In these times of turmoil, Americans are flocking to our public parks, forests and rivers like never before. We are quite literally seeking shelter from the storm where we can socially distance and have our spirits regenerated by the solace and beauty of wild nature.
It should therefore come as no surprise that Americans overwhelmingly support protection of our public lands and want decisions based upon the best scientific information.
Aldo Leopold, heralded as the father of modern wildlife biology, wrote “The first step in intelligent tinkering is to save all the parts.” The sciences of conservation biology and landscape ecology provide insights vital to the viability of species and protection of habitats essential to native fish and wildlife.
Among these are that roadless habitat is better than roaded; bigger roadless areas are better than smaller ones; connected wildlife populations are better than isolated ones; rivers and streams are better free-flowing rather than dammed and diverted. A mountain of scientific research from across the globe has re-confirmed that roadless areas are the foundation upon which wild ecosystems and viable populations exist. Moreover, intact systems provide a buffer against sudden change from climate alteration, allowing native species to adapt to new conditions.
The Northern Rockies still contain most, if not all of the original parts. There are roadless areas, both large and small. There is a world-class suite of native species including top carnivores and hundreds of thousands of elk. There are free-flowing rivers that support spawning migrations of native trout and salmon. There are opportunities for landscape connectivity between the major public wildlands in the Northern Continental Divide, Salmon-Selway-Bitterroot and Greater Yellowstone ecosystems.
However, if not properly protected, and soon, we could lose what we still have. Large-scale plans for new roadbuilding within roadless areas and connectivity habitat abound across the region from the Gallatin National Forest next to Yellowstone, to the Ninemile area of the Lolo National Forest to the last remaining roadless old growth forests in the Yaak. The project names sound a warning. Soldier-Butler, Sawmill-Petty, Redd-Bull, Mid Swan, Black Ram and yes, this is a real project name, End of the World.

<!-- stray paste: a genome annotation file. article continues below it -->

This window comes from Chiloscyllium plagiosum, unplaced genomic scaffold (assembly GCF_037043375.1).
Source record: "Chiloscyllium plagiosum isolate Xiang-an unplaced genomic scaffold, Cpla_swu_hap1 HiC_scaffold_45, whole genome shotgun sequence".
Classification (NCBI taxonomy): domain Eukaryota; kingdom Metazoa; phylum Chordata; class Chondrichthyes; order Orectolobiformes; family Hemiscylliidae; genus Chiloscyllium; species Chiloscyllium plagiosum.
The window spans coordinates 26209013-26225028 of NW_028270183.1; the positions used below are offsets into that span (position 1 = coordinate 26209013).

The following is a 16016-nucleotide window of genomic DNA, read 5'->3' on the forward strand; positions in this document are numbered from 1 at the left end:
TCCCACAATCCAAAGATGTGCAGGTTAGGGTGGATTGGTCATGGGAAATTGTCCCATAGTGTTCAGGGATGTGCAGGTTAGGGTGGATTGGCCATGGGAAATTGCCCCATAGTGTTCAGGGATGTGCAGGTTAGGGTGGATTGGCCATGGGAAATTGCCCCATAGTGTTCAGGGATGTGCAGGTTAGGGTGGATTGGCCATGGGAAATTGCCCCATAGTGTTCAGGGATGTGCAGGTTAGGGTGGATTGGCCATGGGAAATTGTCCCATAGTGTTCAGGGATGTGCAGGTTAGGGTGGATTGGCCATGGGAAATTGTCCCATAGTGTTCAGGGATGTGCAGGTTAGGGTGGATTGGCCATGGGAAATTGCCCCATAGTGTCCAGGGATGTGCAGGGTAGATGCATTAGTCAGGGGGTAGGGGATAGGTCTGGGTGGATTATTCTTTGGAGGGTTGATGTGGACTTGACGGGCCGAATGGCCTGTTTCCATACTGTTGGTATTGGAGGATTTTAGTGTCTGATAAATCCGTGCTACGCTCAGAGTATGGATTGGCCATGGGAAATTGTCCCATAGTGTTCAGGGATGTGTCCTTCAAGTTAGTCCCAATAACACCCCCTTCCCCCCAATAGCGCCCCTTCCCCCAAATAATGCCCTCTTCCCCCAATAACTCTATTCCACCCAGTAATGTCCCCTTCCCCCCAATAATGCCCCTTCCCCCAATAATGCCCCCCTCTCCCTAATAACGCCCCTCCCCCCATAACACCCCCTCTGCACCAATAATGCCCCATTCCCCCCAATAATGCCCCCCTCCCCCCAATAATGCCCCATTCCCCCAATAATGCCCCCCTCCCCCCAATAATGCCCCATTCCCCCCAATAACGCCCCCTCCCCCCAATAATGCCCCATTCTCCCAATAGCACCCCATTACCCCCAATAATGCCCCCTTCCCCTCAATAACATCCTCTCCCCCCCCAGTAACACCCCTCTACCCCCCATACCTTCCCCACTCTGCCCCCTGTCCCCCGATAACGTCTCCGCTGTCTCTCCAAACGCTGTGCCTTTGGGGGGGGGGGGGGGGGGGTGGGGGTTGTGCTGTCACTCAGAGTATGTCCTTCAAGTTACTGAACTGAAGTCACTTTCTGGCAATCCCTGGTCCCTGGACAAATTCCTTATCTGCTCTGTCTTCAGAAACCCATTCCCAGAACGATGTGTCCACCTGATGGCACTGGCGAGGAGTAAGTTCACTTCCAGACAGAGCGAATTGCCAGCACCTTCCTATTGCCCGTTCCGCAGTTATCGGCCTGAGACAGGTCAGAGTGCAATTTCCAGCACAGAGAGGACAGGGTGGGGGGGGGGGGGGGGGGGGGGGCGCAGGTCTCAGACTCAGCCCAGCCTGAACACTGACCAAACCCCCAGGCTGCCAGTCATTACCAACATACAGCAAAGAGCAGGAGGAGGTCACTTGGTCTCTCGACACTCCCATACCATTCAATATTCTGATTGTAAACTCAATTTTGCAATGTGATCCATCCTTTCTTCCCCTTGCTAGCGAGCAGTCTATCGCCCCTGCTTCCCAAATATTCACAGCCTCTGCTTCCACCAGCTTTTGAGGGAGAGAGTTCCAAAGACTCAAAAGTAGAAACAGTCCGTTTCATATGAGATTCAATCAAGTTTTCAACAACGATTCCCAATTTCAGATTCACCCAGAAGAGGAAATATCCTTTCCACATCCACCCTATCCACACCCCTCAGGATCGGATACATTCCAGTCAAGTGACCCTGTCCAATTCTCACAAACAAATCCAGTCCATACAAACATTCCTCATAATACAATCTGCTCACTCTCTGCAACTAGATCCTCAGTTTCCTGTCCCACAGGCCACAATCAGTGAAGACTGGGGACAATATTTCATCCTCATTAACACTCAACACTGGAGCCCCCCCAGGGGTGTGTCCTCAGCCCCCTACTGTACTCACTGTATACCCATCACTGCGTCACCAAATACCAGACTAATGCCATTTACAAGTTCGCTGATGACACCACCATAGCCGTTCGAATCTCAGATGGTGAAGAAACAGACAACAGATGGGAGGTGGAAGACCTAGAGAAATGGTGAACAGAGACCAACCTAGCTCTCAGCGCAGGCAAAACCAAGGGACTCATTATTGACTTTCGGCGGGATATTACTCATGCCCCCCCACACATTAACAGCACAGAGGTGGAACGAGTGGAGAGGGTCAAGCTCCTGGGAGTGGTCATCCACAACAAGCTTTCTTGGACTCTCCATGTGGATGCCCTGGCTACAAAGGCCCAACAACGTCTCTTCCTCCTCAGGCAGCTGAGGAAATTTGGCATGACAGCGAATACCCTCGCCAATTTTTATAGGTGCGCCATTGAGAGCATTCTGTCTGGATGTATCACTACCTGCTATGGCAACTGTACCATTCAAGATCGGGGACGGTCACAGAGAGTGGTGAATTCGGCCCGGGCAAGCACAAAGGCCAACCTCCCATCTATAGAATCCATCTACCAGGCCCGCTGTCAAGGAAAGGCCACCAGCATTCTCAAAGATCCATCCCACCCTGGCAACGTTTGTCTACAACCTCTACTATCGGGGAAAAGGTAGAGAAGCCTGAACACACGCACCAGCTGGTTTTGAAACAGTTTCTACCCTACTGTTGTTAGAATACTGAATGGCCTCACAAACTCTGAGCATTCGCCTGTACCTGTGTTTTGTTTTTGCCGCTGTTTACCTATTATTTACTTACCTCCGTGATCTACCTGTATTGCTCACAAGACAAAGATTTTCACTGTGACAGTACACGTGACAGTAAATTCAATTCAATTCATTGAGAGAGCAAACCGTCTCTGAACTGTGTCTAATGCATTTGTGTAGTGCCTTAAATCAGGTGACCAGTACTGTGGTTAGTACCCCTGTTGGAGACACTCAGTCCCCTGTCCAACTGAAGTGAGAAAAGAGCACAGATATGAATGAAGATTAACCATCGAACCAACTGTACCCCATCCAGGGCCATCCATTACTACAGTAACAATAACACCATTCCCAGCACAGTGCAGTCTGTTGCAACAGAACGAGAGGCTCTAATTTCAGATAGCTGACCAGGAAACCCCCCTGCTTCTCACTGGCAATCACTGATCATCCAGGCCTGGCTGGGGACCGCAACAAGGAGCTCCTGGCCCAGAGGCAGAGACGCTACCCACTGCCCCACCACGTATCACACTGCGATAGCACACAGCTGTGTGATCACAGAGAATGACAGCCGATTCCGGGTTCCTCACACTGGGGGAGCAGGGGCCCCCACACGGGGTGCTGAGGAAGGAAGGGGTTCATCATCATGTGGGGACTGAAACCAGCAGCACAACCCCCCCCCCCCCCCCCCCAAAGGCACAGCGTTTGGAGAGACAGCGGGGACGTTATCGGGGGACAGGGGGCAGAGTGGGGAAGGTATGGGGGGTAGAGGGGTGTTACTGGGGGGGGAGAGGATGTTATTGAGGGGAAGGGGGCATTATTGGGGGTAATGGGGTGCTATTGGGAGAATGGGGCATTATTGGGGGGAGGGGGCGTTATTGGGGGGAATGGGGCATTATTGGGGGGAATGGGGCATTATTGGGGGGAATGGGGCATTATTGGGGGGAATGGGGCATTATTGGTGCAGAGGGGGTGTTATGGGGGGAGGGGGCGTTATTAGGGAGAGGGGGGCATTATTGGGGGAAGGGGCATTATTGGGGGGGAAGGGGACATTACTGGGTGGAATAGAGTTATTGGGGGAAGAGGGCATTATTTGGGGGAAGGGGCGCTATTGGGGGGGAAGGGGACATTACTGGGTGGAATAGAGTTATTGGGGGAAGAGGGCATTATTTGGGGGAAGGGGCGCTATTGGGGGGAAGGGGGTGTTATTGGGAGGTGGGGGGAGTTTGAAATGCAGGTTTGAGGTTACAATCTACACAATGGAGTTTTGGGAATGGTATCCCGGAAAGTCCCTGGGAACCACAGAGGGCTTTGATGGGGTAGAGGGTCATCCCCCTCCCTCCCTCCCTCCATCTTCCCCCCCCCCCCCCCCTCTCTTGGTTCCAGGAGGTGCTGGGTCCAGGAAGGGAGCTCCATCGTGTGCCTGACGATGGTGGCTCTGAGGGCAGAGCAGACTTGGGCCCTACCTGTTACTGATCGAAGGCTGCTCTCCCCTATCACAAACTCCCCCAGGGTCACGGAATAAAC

Most of our remaining wildlands and habitat for threatened and endangered species are located on federal public lands and Congress has the major role in protecting these national resources. Legislation isn’t science as they are two different processes. However, appropriate legislation is informed by the best science.
At this time the only public lands legislation in Congress that meets these standards is the Northern Rockies Ecosystem Protection Act (NREPA). Drafted by leading scientists and conservationists, passage of NREPA would provide lasting protection for roadless areas and protect large core areas of wild habitat. It would protect free-flowing rivers and streams and provide the foundation for a network of connectivity areas between the major blocks of wildlands.
NREPA would help buffer against climate alteration through carbon sequestration while providing species an opportunity to adapt.
It’s well-documented that our wildlands have tremendous economic value as measured in tourism, sightseeing, hunting and fishing dollars. Yet the highest value of these special places is the haven they provide native wildlife and natural ecological processes and the shelter and solace we continue to find there.
Saving and protecting all the parts is crucial to our future and that of the planet. The Northern Rockies Ecosystem Protection Act should be passed by both houses of Congress and signed into law by the incoming President.
Mike Bader is an independent consultant in Missoula, Montana. He was involved in the formation of NREPA and other proposals for protection of grizzly bears, bull trout and other wildlife.